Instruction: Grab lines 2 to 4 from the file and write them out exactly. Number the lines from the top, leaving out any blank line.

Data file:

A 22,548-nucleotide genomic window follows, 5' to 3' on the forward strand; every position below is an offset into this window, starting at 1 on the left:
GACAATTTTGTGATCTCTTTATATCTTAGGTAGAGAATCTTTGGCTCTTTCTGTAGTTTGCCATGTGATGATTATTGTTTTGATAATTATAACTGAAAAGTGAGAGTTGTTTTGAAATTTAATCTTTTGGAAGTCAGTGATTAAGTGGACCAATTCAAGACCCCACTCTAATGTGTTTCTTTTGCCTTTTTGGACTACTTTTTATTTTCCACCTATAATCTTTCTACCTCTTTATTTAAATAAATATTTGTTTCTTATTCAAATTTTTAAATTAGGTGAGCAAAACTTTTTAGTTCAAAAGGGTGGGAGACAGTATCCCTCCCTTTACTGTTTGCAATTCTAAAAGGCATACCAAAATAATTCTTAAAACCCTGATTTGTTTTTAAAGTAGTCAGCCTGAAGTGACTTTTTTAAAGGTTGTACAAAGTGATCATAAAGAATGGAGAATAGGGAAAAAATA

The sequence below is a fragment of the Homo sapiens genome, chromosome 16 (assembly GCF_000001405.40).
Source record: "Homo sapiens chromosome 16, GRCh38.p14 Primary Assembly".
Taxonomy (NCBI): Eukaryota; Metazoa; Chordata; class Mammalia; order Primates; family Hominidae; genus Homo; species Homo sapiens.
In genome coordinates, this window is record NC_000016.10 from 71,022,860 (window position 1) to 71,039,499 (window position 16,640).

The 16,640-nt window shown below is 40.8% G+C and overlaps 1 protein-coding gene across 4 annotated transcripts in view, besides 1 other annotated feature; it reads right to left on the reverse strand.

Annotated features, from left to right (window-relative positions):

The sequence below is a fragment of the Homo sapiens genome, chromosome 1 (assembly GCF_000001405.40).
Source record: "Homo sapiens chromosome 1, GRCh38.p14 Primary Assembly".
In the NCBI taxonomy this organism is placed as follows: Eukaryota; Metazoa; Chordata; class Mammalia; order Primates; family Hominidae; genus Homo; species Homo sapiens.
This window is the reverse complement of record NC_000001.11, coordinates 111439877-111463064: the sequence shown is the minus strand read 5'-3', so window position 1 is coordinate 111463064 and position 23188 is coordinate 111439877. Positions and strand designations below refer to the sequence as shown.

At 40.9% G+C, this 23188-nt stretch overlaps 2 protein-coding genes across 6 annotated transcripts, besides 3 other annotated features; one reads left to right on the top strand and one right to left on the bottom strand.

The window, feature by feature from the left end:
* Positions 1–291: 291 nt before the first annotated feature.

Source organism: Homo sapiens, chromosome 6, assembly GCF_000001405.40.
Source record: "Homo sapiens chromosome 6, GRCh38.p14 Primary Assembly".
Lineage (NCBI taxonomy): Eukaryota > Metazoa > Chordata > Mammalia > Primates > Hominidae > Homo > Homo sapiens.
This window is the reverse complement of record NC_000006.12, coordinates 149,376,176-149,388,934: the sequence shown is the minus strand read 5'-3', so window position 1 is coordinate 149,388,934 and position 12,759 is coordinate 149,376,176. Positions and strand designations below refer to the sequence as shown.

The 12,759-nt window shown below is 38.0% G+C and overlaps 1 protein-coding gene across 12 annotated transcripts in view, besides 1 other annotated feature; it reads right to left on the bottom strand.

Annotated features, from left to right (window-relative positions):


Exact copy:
GACAATTTTGTGATCTCTTTATATCTTAGGTAGAGAATCTTTGGCTCTTTCTGTAGTTTGCCATGTGATGATTATTGTTTTGATAATTATAACTGAAAAGTGAGAGTTGTTTTGAAATTTAATCTTTTGGAAGTCAGTGATTAAGTGGACCAATTCAAGACCCCACTCTAATGTGTTTCTTTTGCCTTTTTGGACTACTTTTTATTTTCCACCTATAATCTTTCTACCTCTTTATTTAAATAAATATTTGTTTCTTATTCAAATTTTTAAATTAGGTGAGCAAAACTTTTTAGTTCAAAAGGGTGGGAGACAGTATCCCTCCCTTTACTGTTTGCAATTCTAAAAGGCATACCAAAATAATTCTTAAAACCCTGATTTGTTTTTAAAGTAGTCAGCCTGAAGTGACTTTTTTAAAGGTTGTACAAAGTGATCATAAAGAATGGAGAATAGGGAAAAAATA

The sequence below is a fragment of the Homo sapiens genome, chromosome 16 (assembly GCF_000001405.40).
Source record: "Homo sapiens chromosome 16, GRCh38.p14 Primary Assembly".